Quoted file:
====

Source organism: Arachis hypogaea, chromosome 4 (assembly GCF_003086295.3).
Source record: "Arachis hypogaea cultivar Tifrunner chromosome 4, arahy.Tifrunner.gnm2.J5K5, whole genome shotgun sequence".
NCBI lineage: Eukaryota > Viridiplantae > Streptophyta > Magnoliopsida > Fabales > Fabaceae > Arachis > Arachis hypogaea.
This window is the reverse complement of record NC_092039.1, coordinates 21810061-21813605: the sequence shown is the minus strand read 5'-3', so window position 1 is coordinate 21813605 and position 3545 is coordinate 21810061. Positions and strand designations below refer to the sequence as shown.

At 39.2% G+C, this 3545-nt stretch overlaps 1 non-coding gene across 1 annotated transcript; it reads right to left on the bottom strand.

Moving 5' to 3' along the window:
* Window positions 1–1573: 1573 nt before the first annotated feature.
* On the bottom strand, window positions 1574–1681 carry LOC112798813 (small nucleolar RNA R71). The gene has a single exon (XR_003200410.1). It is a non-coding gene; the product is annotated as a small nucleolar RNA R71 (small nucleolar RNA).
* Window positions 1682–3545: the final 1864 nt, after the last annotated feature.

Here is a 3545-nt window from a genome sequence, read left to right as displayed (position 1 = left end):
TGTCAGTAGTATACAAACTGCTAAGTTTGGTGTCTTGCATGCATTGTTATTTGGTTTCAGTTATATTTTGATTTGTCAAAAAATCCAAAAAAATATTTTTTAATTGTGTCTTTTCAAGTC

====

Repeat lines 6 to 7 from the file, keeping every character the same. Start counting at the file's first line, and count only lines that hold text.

Moving 5' to 3' along the window:
* Window positions 1–1573: 1573 nt before the first annotated feature.